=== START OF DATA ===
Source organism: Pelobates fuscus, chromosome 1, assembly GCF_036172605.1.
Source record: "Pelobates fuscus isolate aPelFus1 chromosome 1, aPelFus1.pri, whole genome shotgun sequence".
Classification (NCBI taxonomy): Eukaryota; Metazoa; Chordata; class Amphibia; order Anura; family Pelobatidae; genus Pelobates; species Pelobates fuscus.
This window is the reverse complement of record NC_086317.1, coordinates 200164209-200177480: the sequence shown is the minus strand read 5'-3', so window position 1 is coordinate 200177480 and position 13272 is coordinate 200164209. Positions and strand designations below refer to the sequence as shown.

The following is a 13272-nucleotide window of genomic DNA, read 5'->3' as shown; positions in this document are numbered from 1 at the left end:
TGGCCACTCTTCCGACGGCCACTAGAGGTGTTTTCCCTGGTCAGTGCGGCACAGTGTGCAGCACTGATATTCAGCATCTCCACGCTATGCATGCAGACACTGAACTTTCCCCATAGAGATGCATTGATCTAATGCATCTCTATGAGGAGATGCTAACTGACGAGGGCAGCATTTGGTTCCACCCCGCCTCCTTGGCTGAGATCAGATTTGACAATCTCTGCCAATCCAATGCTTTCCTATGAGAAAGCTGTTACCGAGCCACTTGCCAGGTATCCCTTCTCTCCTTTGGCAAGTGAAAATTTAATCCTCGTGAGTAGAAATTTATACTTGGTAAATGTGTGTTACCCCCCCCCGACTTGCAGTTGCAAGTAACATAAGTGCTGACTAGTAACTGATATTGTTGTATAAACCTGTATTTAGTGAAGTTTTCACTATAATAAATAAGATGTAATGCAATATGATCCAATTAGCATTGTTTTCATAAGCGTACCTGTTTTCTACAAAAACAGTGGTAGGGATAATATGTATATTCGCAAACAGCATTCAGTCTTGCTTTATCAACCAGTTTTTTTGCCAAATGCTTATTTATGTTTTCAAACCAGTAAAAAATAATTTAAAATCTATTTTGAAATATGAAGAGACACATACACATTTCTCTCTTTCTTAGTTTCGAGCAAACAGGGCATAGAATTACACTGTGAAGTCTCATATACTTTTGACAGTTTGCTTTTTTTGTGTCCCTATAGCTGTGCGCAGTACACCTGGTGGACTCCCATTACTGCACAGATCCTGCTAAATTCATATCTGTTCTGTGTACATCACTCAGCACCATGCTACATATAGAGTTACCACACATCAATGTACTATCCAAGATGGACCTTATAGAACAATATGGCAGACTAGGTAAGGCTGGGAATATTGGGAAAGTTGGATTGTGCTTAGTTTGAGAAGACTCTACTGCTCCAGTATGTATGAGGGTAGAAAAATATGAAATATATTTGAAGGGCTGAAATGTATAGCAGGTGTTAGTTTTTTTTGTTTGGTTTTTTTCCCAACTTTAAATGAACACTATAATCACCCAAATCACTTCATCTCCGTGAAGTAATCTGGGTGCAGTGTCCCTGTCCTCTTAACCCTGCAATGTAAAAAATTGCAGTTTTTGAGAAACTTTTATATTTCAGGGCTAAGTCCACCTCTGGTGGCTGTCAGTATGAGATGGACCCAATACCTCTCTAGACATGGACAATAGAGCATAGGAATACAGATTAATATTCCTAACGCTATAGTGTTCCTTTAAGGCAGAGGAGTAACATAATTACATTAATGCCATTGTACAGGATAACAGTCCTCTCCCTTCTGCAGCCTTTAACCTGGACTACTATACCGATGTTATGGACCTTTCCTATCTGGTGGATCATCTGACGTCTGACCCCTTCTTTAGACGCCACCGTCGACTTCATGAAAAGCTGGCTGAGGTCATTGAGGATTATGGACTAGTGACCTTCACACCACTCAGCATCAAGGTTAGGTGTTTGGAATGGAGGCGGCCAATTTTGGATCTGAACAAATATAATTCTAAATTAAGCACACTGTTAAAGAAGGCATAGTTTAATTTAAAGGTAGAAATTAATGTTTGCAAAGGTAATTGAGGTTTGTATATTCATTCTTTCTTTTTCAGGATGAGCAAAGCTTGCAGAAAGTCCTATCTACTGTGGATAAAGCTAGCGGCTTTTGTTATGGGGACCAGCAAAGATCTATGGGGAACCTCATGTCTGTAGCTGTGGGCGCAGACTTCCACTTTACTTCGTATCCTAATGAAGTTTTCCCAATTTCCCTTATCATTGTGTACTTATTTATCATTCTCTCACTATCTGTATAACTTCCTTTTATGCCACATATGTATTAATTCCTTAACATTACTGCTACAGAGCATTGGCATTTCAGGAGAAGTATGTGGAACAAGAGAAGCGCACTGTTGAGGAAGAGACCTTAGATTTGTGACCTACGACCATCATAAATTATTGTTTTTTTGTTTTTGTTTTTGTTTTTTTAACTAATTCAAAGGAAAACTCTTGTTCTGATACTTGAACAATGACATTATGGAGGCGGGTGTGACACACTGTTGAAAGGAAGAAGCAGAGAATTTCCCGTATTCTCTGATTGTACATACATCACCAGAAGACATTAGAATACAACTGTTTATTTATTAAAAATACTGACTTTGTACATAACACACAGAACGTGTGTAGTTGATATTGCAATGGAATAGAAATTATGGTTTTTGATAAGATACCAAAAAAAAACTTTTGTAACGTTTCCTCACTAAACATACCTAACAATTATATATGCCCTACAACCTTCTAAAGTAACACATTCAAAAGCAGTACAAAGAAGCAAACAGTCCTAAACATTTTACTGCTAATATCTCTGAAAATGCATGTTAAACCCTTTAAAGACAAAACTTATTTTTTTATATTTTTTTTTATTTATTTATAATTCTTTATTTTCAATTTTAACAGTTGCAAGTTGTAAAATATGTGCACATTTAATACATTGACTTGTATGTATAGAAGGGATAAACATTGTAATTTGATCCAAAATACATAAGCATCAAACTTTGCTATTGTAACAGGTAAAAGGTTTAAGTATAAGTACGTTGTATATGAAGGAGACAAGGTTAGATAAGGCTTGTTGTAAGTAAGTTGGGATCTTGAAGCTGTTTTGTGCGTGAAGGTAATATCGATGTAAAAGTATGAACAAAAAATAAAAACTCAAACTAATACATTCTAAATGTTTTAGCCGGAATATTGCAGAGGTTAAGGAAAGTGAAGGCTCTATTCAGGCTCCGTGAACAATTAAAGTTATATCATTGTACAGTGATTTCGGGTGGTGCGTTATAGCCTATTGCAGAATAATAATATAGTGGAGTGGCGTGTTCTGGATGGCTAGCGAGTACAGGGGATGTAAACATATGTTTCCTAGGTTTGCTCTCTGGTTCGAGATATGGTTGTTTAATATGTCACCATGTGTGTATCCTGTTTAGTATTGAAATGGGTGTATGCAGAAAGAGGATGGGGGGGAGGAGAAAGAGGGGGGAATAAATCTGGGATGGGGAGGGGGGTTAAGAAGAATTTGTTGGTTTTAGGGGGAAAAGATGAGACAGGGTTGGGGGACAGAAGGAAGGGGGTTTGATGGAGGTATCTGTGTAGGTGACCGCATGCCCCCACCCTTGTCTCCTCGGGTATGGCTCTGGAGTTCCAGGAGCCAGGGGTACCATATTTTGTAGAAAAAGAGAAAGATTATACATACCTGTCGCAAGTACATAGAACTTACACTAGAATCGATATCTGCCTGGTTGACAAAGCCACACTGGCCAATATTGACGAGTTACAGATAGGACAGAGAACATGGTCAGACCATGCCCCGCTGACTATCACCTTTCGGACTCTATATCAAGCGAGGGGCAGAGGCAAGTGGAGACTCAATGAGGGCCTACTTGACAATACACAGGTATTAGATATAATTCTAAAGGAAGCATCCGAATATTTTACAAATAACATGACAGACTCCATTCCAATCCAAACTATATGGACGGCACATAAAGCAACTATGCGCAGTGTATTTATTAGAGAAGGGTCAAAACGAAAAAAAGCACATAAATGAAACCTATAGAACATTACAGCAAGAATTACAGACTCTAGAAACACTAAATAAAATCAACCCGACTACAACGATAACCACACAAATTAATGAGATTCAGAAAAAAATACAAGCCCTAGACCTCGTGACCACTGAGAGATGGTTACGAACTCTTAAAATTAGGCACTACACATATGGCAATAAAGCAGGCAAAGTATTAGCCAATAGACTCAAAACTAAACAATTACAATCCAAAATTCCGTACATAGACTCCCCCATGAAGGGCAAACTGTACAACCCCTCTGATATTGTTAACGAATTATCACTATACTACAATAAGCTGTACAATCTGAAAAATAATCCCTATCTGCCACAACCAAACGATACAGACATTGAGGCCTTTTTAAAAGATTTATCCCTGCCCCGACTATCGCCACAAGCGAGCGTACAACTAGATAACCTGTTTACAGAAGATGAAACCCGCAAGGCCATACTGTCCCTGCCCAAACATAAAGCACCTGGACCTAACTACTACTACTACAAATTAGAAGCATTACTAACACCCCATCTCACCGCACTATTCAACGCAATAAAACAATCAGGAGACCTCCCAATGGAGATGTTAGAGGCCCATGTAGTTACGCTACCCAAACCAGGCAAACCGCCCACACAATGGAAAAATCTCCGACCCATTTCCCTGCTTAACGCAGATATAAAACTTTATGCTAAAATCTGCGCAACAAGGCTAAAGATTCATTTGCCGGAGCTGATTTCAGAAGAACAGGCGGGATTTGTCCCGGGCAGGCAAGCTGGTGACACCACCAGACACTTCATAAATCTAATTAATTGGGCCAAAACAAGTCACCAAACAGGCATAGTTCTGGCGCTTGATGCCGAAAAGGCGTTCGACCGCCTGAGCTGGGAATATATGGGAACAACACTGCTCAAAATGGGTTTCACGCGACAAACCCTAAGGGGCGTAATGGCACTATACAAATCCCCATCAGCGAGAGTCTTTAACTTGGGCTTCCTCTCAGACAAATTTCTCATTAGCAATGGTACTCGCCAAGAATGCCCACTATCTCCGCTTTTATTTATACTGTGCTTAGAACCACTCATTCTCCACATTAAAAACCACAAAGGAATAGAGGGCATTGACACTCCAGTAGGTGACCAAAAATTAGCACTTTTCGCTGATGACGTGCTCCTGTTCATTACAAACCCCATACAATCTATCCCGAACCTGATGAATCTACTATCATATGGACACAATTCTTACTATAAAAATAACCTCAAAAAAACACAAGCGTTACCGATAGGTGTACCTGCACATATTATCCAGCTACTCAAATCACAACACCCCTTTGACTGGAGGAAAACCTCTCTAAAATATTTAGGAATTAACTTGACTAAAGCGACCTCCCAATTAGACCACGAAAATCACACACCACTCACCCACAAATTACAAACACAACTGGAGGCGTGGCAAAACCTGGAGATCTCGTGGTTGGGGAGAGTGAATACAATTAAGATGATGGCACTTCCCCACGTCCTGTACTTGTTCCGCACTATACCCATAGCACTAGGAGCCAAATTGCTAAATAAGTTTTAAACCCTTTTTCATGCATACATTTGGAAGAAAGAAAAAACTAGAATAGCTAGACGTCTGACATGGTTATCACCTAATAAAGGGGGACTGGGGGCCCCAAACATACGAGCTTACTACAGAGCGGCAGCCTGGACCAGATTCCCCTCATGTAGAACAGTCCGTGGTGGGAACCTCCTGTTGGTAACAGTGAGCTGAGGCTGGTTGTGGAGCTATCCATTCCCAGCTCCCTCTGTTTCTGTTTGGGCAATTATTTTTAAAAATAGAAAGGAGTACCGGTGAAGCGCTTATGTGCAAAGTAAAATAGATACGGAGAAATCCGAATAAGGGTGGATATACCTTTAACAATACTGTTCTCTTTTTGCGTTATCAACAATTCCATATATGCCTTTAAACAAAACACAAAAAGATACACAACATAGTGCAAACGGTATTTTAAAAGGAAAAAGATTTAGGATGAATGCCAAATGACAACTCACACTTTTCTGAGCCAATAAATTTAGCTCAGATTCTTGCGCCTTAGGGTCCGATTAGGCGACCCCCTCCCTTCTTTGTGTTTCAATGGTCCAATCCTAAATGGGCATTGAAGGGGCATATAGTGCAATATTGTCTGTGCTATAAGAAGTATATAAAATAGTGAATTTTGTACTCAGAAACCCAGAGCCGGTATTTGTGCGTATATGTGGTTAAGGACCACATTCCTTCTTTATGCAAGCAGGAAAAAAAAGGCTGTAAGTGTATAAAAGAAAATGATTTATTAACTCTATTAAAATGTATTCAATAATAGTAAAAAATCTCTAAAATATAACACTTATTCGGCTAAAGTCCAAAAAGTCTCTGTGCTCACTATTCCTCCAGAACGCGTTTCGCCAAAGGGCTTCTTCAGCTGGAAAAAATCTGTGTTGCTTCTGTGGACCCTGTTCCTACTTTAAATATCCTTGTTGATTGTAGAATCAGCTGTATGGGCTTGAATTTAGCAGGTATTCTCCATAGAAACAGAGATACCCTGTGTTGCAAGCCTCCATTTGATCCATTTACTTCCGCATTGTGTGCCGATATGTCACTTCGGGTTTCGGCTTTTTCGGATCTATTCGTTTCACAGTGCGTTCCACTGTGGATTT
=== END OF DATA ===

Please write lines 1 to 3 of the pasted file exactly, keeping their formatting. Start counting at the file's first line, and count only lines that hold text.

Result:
Source organism: Pelobates fuscus, chromosome 1, assembly GCF_036172605.1.
Source record: "Pelobates fuscus isolate aPelFus1 chromosome 1, aPelFus1.pri, whole genome shotgun sequence".
Classification (NCBI taxonomy): Eukaryota; Metazoa; Chordata; class Amphibia; order Anura; family Pelobatidae; genus Pelobates; species Pelobates fuscus.